ď˝▀˘š, 18 ÍňÔ˝´§ß˝▀´§ 2020

The species is commonly found in sheltered waters such as lagoons and mangrove forests, and water-users with uncovered skin in their vicinity have suffered from what has long been described as “stinging water”.

Now a scientific team from the Smithsonian’s National Museum of Nautical History, the University of Kansas and the US Naval Research Laboratory have pinned the cause on gyrating balls of stinging cells fired from the jellyfish, and have given them the name “cassiosomes”.

“This discovery was both a surprise and a long-awaited resolution to the mystery of stinging water,” said Cheryl Ames, museum research associate and associate professor at Japan’s Tohoku University.

She, National Oceanic & Atmospheric Administration (NOAA) zoologist Allen Collins, and colleagues, had become curious about the phenomenon after experiencing it themselves in the course of their research.

They had not been sure whether their stinging, itching skin could be blamed on jellyfish, on severed tentacles of other jellyfish species, sea-lice or anemones, but observing Cassiopea collected from Bonaire in museum laboratory tanks revealed that when agitated or feeding they released clouds of mucus.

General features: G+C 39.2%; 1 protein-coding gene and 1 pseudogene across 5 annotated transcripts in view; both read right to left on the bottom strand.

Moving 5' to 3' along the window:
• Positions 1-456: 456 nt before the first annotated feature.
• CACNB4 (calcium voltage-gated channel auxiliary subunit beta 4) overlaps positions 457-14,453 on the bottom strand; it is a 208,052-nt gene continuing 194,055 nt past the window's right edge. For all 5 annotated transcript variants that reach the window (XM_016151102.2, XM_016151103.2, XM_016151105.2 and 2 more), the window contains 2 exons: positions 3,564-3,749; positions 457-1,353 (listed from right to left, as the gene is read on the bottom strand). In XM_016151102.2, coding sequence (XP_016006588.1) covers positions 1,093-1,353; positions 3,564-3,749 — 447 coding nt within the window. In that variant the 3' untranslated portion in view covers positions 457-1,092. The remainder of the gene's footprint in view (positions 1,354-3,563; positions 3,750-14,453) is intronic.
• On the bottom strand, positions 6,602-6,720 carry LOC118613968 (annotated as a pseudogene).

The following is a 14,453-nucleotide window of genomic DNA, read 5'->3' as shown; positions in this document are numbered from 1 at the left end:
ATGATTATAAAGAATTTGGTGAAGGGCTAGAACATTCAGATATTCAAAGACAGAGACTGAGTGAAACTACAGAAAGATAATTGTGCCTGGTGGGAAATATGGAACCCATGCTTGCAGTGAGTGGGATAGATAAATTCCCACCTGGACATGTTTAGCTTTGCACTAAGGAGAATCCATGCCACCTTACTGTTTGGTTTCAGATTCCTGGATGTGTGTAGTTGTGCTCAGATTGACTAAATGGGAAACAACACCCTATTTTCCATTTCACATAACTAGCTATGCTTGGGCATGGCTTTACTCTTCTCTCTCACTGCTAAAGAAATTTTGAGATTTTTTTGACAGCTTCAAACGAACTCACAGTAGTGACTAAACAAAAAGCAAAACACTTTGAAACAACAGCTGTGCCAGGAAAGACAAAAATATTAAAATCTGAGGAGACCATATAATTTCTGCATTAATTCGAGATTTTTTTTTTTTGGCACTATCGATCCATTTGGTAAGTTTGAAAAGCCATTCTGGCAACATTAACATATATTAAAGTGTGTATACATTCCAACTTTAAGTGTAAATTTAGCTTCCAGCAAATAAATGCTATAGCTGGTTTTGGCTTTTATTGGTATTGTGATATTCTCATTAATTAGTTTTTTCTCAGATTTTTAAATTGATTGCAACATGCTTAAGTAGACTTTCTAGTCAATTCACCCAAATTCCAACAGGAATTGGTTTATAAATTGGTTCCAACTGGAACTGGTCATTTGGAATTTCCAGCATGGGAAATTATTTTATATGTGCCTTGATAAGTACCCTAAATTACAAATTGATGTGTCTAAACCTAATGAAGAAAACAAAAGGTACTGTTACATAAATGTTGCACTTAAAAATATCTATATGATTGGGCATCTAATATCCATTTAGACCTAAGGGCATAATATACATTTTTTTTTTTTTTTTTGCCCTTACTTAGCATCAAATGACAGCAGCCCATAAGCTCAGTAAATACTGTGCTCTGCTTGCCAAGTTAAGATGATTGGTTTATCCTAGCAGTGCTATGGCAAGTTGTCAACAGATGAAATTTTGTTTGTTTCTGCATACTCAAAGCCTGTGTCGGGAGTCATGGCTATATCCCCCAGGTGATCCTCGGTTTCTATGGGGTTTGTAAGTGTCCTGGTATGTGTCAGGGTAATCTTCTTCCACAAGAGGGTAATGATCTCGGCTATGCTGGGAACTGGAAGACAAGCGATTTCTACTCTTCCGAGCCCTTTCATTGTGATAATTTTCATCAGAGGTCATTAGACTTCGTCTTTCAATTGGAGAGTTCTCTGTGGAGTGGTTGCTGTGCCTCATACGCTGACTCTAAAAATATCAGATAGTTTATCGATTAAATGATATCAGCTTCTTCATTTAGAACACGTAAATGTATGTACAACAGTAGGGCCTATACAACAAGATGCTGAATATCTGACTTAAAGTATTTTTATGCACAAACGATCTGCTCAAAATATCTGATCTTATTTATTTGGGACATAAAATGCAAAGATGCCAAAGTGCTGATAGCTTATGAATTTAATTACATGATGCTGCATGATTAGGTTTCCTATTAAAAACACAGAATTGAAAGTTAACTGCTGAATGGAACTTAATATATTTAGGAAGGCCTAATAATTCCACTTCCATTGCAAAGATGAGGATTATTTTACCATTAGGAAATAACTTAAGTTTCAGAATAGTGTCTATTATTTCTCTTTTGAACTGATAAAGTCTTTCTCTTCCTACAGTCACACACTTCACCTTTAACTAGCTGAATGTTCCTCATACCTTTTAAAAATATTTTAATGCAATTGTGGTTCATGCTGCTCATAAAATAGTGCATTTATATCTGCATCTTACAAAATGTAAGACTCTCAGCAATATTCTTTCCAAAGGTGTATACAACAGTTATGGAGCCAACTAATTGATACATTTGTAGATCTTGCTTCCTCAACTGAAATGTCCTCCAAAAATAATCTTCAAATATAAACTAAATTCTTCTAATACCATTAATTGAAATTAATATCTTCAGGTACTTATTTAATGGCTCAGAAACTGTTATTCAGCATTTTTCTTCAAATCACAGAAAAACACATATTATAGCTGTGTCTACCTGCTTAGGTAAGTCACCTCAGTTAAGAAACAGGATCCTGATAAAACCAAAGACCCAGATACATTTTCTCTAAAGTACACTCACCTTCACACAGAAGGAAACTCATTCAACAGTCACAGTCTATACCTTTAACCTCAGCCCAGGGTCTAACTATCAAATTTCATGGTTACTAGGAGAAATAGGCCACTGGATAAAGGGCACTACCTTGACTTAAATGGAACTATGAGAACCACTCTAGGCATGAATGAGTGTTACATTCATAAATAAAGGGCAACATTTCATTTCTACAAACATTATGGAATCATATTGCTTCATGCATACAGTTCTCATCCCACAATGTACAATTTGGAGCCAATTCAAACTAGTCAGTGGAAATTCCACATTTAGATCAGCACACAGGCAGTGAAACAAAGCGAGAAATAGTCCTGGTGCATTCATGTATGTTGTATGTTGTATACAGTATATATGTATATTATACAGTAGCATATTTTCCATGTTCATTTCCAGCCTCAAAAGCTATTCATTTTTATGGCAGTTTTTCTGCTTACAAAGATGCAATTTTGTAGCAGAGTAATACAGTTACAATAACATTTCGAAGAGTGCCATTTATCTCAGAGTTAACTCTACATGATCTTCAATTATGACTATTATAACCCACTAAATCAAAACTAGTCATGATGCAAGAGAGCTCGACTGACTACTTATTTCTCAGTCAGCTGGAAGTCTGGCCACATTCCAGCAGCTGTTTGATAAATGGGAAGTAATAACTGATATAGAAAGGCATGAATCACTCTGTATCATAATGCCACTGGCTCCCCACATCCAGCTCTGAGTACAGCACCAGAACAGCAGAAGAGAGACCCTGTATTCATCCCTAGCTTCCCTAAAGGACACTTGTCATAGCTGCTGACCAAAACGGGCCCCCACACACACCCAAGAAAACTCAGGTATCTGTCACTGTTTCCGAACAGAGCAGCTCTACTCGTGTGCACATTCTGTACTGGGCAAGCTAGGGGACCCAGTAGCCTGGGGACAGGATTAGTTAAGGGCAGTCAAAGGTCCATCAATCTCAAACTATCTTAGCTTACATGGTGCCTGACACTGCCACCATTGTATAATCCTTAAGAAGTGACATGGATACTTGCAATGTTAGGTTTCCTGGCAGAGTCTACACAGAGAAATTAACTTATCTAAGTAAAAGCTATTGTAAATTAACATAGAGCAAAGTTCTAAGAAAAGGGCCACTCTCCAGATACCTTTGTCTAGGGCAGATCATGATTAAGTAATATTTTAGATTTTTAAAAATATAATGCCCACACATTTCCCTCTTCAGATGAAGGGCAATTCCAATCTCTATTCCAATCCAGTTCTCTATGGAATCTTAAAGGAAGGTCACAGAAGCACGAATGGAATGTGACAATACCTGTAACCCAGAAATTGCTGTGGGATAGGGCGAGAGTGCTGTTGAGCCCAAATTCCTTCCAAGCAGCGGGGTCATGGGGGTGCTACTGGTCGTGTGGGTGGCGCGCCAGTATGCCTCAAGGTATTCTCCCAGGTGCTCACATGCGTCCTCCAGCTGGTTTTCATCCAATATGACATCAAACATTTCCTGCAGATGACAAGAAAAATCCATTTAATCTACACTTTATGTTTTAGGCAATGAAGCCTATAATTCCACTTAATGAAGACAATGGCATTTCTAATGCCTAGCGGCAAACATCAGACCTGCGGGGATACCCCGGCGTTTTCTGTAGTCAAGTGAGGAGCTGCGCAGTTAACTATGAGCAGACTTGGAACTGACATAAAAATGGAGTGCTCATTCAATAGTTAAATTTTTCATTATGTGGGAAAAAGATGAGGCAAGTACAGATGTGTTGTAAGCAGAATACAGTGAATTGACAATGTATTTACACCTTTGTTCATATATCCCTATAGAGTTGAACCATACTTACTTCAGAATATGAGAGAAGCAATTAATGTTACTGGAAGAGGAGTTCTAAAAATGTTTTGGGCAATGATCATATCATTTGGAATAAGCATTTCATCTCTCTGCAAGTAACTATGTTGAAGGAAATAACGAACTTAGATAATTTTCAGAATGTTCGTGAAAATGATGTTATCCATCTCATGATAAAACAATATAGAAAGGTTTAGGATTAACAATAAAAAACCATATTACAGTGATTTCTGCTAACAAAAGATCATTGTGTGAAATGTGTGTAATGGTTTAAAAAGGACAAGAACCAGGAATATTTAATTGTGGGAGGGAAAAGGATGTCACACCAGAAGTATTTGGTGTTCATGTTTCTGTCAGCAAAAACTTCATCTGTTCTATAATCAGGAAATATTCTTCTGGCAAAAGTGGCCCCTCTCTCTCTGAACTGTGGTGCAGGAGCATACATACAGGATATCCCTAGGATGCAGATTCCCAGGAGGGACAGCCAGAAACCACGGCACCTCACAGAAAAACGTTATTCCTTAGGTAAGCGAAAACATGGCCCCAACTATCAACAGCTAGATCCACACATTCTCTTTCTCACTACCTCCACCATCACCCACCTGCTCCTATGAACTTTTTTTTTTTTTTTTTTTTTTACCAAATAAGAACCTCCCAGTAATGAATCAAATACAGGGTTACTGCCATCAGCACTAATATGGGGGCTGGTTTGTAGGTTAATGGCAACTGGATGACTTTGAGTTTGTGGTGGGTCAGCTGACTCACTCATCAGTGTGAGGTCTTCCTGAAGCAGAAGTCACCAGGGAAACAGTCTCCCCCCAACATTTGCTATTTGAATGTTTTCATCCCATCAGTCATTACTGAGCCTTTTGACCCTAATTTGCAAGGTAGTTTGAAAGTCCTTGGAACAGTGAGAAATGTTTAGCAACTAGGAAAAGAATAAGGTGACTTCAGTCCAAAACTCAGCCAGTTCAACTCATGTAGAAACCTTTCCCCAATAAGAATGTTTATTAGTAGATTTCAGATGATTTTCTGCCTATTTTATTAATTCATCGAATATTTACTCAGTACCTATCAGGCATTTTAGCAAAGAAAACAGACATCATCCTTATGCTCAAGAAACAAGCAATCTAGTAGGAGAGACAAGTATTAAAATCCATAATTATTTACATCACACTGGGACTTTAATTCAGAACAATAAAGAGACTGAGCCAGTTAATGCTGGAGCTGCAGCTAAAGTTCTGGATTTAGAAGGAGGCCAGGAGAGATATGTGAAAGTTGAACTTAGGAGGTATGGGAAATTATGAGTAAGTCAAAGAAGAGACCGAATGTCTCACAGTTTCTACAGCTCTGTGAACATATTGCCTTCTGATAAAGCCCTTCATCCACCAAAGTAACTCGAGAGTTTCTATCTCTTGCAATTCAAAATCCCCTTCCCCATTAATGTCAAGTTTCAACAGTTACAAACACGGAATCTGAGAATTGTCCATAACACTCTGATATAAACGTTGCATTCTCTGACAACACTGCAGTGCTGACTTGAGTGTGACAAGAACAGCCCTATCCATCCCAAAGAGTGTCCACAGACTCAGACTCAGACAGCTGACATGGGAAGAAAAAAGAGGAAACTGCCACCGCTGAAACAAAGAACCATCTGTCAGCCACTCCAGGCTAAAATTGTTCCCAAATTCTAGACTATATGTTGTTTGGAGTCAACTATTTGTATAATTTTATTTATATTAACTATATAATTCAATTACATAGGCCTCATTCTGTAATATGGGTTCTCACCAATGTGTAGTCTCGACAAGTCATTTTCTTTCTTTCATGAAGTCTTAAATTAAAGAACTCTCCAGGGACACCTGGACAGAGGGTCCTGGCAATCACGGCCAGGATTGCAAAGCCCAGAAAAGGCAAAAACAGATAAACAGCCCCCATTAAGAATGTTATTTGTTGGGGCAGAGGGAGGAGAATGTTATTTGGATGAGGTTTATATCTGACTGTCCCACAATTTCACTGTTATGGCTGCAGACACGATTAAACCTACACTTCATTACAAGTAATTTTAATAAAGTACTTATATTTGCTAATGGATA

Under the microscope, the scientists were surprised to see “bumpy little balls” spinning and circulating in the mucus. More sophisticated imaging indicated that these were spheres of hollow cells.

Most of the outer cells were nematocytes or stingers, while others had cilia, filaments that served to propel the cassiosomes. In the jelly-filled centre of each sphere was a piece of ochre-coloured symbiotic algae of the same sort that lives inside the jellyfish.

The team detected cassiosomes clustered into spoon-like structures on the arms of the jellyfish and found that, when provoked, thousands of them would slowly break away, mingling with the jellyfish mucus as they went. Three different toxins were detected in the mucus.